Andrewes - Heaven Collection BV4655 .A6 1675b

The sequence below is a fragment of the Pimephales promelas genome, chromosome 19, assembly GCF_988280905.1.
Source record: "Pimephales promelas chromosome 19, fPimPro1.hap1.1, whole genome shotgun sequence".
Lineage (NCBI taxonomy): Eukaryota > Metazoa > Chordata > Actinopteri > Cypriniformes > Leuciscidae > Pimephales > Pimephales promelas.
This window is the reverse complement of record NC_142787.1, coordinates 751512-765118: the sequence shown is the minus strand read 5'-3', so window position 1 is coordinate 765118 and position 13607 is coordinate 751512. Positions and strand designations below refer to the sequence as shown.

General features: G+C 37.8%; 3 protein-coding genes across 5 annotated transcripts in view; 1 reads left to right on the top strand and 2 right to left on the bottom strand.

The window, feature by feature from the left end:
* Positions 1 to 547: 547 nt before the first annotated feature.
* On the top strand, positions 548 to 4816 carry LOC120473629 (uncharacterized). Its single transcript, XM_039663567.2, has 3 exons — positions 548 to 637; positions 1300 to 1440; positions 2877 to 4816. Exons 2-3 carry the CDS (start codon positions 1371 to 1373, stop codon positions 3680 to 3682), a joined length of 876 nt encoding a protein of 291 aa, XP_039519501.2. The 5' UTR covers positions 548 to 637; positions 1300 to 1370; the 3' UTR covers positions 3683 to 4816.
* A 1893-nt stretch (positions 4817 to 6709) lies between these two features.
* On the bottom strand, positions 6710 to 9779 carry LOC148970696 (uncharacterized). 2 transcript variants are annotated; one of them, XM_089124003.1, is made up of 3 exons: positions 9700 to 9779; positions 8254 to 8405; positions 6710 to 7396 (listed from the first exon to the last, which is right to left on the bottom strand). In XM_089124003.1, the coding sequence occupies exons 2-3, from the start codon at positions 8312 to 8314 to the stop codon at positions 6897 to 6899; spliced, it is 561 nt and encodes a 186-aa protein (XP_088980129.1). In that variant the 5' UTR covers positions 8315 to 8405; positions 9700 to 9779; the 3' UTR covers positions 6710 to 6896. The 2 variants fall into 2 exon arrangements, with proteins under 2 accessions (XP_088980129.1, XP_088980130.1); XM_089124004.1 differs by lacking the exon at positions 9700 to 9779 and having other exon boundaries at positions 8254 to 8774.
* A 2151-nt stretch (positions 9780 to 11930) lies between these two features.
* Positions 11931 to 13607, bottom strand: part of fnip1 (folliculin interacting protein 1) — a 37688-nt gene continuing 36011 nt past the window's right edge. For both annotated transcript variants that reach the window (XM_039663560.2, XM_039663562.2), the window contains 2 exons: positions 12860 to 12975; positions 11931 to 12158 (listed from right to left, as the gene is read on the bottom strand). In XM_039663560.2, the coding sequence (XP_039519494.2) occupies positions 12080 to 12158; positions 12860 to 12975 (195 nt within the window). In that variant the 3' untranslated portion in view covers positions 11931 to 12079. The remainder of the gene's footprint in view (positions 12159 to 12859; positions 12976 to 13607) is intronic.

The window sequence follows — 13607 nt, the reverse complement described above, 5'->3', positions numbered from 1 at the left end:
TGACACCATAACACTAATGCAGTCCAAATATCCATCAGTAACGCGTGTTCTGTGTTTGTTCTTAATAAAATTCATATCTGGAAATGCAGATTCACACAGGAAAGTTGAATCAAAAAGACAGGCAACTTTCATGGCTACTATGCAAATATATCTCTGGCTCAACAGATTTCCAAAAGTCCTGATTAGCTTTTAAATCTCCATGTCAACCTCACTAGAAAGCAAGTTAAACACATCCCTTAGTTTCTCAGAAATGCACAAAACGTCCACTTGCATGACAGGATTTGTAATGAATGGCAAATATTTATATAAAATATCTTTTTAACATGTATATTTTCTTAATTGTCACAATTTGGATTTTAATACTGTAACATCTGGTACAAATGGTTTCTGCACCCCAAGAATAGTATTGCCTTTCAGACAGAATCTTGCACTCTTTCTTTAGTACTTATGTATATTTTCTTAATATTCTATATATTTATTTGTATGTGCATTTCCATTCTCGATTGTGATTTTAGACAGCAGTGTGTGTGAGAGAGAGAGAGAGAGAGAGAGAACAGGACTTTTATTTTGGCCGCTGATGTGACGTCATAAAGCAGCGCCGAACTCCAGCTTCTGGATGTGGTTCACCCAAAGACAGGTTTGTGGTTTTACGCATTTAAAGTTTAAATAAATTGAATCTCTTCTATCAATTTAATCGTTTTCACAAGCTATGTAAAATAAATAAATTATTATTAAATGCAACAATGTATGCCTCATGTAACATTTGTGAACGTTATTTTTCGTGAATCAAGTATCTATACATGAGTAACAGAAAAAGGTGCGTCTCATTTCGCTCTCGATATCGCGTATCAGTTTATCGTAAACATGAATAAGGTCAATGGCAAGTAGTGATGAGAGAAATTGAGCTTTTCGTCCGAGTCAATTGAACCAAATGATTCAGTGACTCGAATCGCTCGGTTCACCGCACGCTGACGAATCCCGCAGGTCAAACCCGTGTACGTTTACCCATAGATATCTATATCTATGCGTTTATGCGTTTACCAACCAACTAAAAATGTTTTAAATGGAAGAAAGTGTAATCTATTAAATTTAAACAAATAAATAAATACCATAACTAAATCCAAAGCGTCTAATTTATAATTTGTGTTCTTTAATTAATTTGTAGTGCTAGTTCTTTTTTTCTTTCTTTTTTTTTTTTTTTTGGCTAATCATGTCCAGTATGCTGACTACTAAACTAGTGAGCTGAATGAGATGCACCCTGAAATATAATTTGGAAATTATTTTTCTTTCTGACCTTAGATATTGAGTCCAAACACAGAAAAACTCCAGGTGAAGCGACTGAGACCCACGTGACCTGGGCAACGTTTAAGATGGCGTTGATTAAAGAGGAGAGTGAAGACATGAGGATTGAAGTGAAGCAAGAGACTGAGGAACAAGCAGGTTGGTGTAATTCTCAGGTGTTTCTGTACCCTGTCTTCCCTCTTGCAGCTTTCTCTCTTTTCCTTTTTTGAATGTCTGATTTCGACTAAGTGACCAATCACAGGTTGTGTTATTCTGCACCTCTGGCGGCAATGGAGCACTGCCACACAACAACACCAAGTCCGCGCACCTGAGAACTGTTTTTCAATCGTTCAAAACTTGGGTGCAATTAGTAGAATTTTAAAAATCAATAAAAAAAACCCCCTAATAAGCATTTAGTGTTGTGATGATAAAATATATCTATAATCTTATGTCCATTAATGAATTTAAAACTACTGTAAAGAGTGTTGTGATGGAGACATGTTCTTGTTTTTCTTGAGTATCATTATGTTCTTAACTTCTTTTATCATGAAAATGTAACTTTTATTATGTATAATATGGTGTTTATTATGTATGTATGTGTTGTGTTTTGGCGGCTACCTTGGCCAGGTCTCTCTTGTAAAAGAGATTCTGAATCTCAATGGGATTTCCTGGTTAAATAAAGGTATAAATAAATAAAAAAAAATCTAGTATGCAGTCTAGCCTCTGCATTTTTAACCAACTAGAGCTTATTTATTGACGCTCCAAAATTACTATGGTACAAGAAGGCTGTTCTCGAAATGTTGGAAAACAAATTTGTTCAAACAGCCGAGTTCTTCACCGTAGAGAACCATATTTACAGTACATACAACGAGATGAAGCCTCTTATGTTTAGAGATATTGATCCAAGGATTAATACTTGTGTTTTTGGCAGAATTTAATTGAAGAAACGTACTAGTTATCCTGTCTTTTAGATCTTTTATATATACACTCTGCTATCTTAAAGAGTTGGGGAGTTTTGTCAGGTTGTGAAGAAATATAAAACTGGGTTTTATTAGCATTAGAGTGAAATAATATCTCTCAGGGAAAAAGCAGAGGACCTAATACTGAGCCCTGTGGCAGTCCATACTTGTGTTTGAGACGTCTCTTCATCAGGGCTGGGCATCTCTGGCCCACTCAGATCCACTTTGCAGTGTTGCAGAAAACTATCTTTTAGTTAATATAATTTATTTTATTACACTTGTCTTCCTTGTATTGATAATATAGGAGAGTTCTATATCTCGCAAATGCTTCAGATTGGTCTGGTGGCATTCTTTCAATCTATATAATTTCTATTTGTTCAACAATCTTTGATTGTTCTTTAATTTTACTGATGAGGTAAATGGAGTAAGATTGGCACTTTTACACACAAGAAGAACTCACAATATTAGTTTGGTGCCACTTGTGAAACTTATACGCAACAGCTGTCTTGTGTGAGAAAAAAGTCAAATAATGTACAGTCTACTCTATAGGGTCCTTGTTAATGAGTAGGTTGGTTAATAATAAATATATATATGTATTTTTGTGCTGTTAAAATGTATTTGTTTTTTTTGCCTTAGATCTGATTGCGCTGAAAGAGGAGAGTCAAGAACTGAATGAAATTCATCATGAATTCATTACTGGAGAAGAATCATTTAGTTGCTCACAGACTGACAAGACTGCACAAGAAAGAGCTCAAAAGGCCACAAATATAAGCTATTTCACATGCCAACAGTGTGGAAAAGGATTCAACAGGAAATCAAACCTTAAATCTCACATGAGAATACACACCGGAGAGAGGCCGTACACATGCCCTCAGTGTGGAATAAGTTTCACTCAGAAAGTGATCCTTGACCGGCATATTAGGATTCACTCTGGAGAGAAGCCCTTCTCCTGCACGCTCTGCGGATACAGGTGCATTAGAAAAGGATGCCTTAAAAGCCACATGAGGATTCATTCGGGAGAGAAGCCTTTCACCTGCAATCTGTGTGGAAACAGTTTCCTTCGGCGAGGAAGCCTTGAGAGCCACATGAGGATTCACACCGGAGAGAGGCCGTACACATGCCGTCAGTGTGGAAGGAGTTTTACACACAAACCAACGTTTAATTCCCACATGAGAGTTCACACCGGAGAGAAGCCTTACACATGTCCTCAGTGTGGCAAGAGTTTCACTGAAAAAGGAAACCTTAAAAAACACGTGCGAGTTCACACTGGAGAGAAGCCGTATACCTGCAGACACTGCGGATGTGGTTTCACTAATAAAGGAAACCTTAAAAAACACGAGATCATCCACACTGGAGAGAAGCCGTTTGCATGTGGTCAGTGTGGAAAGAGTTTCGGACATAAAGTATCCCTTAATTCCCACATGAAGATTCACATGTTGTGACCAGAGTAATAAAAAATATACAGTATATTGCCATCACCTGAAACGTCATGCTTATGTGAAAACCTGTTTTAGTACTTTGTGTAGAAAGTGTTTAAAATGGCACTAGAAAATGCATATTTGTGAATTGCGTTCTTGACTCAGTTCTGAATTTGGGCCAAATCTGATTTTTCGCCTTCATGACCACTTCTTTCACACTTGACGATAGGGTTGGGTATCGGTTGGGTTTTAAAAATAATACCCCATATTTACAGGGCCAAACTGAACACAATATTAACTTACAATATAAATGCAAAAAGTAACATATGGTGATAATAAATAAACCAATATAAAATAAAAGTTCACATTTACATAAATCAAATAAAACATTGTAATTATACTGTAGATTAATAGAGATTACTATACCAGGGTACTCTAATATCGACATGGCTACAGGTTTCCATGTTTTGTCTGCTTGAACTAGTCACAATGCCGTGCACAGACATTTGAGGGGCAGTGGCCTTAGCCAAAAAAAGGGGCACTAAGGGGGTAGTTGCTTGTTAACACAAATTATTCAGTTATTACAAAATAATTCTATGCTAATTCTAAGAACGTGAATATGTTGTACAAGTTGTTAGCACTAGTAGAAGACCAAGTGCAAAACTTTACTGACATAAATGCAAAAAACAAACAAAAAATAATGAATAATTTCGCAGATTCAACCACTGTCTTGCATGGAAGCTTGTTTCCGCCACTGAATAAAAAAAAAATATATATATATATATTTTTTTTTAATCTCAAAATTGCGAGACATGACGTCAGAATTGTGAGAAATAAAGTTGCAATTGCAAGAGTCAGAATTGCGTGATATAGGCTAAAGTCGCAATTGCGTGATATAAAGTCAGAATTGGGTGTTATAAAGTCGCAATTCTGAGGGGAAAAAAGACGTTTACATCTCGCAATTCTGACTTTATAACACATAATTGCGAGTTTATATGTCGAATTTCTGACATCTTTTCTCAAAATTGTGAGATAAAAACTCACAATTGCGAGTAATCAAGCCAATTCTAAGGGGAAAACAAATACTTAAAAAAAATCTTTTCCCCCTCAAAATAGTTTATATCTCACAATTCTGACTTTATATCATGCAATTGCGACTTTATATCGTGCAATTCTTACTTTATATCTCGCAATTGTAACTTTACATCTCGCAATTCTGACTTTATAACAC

Corn. r. The divifioti of the decalooue. Chap., 2. &9 fpecium homirnm efñcgunt, the 7ews conceive one only God in the mind, and account them profane who reprefent him by material Images, and Plutarch gives this reafon why N urna would fifer. no Imagesiin Temples , ar ix is 7 r., 8. dùv.H, ixxrt n á,et, be- .caufe God cannot be conceived , but only in the mind. 3. The third fisp ofes Gods knowledge of humane aEhons, even of thoughts , for this is the ground of an Oath. 4. In the fourth God is acknowledgedthe Author of the vij ble frame of Heaven and Earth , in remembrance of which the Sabbath was inJlituted , and that with great- er flriElnefs than other rites , for here the punifhment was capitali, if any offend- ed; in others arbitrary : for the willful violation of this precept did imploy a de- nyall , that God created the world. And from thefe contemplative nations , arife thofe pratlicall Virtues , of loving, fearing , honouring God , invocation obedi- ence, &c. The confederation hereof thews the Wifdome of God in the excellent or- der and perfalion_ of the firft Table , the like may be popped in the fecond Table, when it comes to be handled. Vide. Hug. Grotium. De jure belli & pacts. lib. asap. 20. n. 45. The Lawof the Lord, faith theProphet David is a perfea Law, and therefore cdmmandeth all things that we are to do, and forbiddeth all things that are not to be done : which if it be interpreted only according to the letter, we that!omit thehundreth part of thofe things which are commanded or prohibited implicitely in them thereforethere muft bean interpretation of them. This we muff hold for an infallible conclufion that every Law ftandeth up- on aSynechdoche. The reafon is, becaufe the Law being to take order for at-lions, and the anions of man being infinite, both in variety and number ( becaufe the circumfiances, objefts, and degrees, are infinite,) itfolloweth that the rules alto (hould beinfinite, and fo exceed the memory of man. Therefore hath God only fet down generali things , and fo doth man after his example. And thefe generally are to receive Interpretation , and to be applied to par- ticulars. Now if it be demanded, where, and whence this interpretation is to be had? Therefolution of this we have from iWofes. If there arife a matter too hard, &c. Deur. Thou (halt come to the Priefts and Levites, &c. and they (hall Phew thee, &c. And the Prophet Malachi tells us, The Priefts lips preferve knowledge, and they ,,,M1 Mal, a. 7. feek the Law at his Mouth : And the reafon he gives, for he is the =anger of the Lordof Hofts. The Lord Treafurer to Candace Queen of Ethiopia, could not go forward without Phillips inftruEtion. How can I underftand without a Guider Ads a. 31. But this may beget a fecond doubt, which is, Whether every thing they deliver be good, or the interpretation they make of every thing be true, and infallible? To this we anfwer, That there are rules to be obferved in their in- terpretation. And unlefs their interpretation be according to thofe rules, it is nei- ther goodnor true: and if it manifefty fwerve from them, ought not to be recei- ved. Our Saviour Chrift reprehended the Lawyers, for not interpreting according to the rules: the condition of a Law (landing upon a more particular refpeet,Mar. zoo there muff be more particular rules than the bare Letter or Sentence affordeth; the interpretation mutt be to (hew the compafsof the Law, how far it extendeth, and how far it reftraineth : fo that to know the true meaning of everyprecept; thefe two things are to be confidered to which the rules of interpretation dó deferr. And they arcbut two. s. Amplifìcatio, the extent. z. Limitano, the exception or reftraint. The firft rule is generalI, viz. Intentio adfeopum, becaufe the Law depends not meetlyupon the letter, but upon the meaning, Certain efl ghod is committit in Le. gem, quiLegis verba obfervans contra voluntatem Legi flaroris faeit, it is withoutquefti- on that he offends againft the Law that by obferviogthe words of the Law, goes againft the will of the Law-maker. Now the purpofe of the Law is belt knownby the intent of the Lawgiver: Intentio Legiflatoris voluntas Legit, the intent of the Law -maker is the will of the Law; for as the Law is regula mentis, M the